Immigration Service- Update Number 11
TVNZ had 2 items this evening on the Immigration Scandal. One was about Ms Thompson and her qualifications the other was about problems in the Immigration Services Pacific Division. This post discusses the problems in the Pacific Division.
Text comment follows:-
The troubled Immigration Service is again under fire with news staff at its Pacific division have been involved in a raft of offences including bribery and fraud.
It follows the resignation this week of Immigration boss Mary Anne Thompson after ONE News revealed she had used her position to get family into the country.
ONE News has obtained shocking figures under the Official Information Act that show Immigration’s Pacific division has been rife with dodgy dealings for years.
The Pacific division decides the fate of thousands of Pacific Islanders desperate to live in New Zealand. Instead, it has been a disaster, besieged with dishonest and corrupt staff.
“I think that unfortunately it’s the extreme end of the culture that I referred to as a nod nod wink culture,” says Richard Small, immigration lawyer.
Now in an earlier post, part of which Adam reproduces below, we can see Ms Thompson going public on how many of these issues were being tackled under her leadership.
Looking for the Oughton Report, which supposedly released by the Labour Dept, Adam has as yet been unable to find, he came across this item, which he had previously missed, from the NZ Herald on May 3 2008. This is discussed below.
It has led Adam to conclude that there are further questions which he hopes the inquiry underway will address.
Some of these questions are amplifications of issues Adam has discussed in prior posts.
In March 2006, Immigration Service head Mary Anne Thompson went public about an investigation into 92 cases of staff misconduct.
“The department does not tolerate wrongdoing and all our employees know that. We take allegations very seriously and investigate them all,” she said.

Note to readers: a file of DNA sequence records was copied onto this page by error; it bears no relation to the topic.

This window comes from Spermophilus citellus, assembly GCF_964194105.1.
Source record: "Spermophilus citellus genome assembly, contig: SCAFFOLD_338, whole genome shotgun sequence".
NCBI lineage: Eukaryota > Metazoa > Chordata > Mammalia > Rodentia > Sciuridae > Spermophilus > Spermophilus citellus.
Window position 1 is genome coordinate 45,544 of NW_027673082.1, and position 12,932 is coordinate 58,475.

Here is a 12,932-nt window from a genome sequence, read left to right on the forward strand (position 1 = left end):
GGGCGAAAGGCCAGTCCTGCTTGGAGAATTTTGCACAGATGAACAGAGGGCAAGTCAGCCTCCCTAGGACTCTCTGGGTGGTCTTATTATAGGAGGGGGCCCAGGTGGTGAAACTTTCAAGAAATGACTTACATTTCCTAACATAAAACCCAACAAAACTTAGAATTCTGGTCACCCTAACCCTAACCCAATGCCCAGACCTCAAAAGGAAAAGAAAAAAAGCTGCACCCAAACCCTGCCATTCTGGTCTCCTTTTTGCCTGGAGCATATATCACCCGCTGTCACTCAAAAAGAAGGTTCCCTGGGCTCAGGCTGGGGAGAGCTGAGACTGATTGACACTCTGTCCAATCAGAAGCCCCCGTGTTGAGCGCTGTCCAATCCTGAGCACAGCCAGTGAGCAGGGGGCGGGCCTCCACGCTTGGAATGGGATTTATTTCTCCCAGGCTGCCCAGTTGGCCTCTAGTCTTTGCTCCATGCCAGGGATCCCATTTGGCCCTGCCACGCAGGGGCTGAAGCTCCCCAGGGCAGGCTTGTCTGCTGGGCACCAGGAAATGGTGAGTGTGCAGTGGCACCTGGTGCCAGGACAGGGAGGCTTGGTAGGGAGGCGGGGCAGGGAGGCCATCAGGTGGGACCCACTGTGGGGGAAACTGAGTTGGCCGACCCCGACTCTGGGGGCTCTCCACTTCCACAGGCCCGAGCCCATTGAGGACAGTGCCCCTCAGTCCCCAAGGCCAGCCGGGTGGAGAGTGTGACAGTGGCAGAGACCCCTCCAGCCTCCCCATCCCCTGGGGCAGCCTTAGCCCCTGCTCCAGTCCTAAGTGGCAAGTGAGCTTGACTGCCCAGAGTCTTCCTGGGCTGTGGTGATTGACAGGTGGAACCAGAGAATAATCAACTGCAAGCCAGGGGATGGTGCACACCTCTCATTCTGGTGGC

The problems, she said, included theft, undeclared criminal convictions and inappropriate processing of family member applications.
So previously, the head of the Immigration Service had been telling the public about the strict standards of probity in force within the department and what from her remarks could be construed by the public as a zero tolerance approach.
The OneNews report continued:-
Around 60 people work at the Pacific division. But ONE News has discovered in just three years from 2004, 19 cases of serious offences were proven against staff there, including theft, bribery and fraud.
From those 19 cases, nine people were fired or resigned and three were referred to police.
So it would be reasonable to assume then that these 19 cases formed part of the 92 mentioned in the report excerpted in Adam’s earlier post.
A reasonable assumption might be that some of those involved committed multiple offences, so let us thus assume the 19 offences were committed by only 9 people.
- Now a first question might well be, why were any of these people allowed to resign?
- Were any of those who resigned in receipt of a pay out for remainder of contract?
- What happened in respect of those cases referred to police and why only 3 referred?
- How many of these people were recruited by Ms Thompson or her appointee Kerupi Tavita (Group Manager for Pacific and refugees) and his appointee Mai Malaulau ( responsible for Pacific Division)?
The TVNZ item finishes thus:-
The Department of Labour has launched a review of the Pacific division which was the brainchild of its disgraced boss Mary Anne Thompson.
A former Pacific division employee told ONE News last month that she felt pressured by senior management to break the rules.